On a smaller budget, again the focus will be on quality, not quantity. No engineer that works in a professional facility will tolerate lots of low quality gear. Basically get less of everything, but make sure it will be useable in a commercial studio. You can add additional gear as needed.

Example 4

In Example 4, the music producer needs a home studio design that will serve as a development space for new artists. Depending on the musical styles and space available, the producer will need a variety of quality musical gear that will be readily available should the inspiration strike.

With a high budget, acoustic isolation and a comfortable space is a premium. Musical instruments, drum machines, keyboards, sample libraries and everything creative will be at a the ready. A good multichannel interface that allows all instruments to be simultaneously connected without looking for cables or patching will keep the space simple and productive.

With a lower budget, more focus will be made on virtual, rather than real instruments. The plug and play capabilities are necessary here to allow for quick creative inspiration. Just enough acoustic treatments to keep the demo material sounding solid.

Example 5

In Example 5, the Beat Writer will need a mobile writing environment. It will be better to spend the money on quality of gear rather than acoustic treatments and studio furniture.

With a high budget, I would have custom cases built for all gear much like a DJ setup. The road case will serve as the table from which the artist will work. High quality headphones are a must. When a studio gig arises, the setup can be unplugged quickly, case lid placed on, and out the door in 5 minutes. Maximize the quality and flexibility of all equipment purchases to suit the programming style of the beat writer.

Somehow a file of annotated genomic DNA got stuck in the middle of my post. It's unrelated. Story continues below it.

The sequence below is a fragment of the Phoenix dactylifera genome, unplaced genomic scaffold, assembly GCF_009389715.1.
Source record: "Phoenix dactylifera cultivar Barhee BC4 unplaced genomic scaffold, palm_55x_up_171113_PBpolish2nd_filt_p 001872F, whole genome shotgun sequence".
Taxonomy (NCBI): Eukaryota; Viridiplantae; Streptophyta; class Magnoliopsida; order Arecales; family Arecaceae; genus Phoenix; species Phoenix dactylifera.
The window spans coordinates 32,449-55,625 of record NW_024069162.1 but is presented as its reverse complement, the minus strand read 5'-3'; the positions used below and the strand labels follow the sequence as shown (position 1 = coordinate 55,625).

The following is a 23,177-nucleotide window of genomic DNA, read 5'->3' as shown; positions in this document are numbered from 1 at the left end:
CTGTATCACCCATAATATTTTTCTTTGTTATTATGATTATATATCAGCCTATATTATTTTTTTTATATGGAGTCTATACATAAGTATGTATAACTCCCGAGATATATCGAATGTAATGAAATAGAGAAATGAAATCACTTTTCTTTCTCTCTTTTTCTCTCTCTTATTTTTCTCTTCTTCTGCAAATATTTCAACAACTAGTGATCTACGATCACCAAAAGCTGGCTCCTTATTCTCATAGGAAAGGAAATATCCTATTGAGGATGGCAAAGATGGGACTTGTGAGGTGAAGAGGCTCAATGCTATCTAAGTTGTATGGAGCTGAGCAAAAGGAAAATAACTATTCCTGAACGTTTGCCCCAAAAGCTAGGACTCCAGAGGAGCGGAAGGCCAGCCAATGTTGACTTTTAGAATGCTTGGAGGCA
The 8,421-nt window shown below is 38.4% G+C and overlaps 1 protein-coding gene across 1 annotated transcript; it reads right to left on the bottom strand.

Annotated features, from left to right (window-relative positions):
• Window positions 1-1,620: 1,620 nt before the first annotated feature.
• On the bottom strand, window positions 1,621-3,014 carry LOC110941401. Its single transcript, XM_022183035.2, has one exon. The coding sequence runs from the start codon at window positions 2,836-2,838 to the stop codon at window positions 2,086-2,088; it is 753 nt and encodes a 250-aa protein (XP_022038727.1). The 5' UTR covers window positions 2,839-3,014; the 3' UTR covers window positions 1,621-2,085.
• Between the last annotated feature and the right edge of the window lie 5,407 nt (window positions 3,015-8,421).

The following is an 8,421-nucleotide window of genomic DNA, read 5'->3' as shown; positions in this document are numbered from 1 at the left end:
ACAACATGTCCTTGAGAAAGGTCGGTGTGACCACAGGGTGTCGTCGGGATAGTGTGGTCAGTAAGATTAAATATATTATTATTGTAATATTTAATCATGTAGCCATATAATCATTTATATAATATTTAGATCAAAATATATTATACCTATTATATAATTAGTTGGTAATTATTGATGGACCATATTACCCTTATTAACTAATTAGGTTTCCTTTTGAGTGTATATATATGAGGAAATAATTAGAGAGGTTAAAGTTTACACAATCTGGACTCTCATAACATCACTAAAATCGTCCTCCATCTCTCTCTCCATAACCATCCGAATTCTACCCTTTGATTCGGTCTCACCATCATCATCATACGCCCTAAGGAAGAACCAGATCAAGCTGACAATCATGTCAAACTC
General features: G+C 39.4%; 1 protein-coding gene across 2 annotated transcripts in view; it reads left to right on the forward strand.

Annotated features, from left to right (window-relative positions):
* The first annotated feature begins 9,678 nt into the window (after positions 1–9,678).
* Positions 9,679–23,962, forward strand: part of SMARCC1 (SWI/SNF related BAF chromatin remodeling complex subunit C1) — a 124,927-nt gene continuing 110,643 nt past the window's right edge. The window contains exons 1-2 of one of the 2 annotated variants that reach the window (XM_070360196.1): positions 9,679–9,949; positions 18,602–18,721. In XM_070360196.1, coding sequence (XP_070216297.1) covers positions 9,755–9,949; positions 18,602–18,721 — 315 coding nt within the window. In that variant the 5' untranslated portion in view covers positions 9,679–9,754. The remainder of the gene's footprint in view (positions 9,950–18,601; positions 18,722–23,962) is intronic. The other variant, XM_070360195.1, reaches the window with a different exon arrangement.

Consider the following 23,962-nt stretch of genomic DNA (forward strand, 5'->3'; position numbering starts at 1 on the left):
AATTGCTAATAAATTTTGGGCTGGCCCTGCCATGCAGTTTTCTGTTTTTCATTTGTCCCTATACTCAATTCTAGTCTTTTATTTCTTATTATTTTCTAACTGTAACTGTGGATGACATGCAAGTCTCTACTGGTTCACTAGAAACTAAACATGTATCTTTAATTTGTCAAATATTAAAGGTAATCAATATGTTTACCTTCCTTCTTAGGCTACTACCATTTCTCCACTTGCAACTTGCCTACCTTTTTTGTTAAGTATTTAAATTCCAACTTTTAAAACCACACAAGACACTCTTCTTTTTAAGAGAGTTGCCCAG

With a lower budget, money will be saved by using gig bags or a standard case. Spend the most money on the primary programming interface and less on peripheral items that are secondary to the work. Although this will involve more breakdown and setup time for gigs, custom cases and accessories can easily be added later as funds become available. In either case, the home studio design will be simple and focused on mobility.


Each scenario will vary greatly based on the person's technical abilities. The key for each home studio design is to maximize creative time over technical time. I have purposefully stayed away from specific equipment recommendations in this article because those choices are too dependent on the individual using the studio. Some can handle complex gear without issue, some need a plug and play setup that's simple and effective.

By and large, my recommendations lean toward the most ergonomic and simple setup. possible. The more complex a setup, the more likely you are to be disrupted by technical issues. Simpler is always better.

Home Studio Design Part I

Home Studio Design Part II

Home Music Production Part I

Home Music Production Part II

Return to Home Recording

Return to Home From Home Studio Design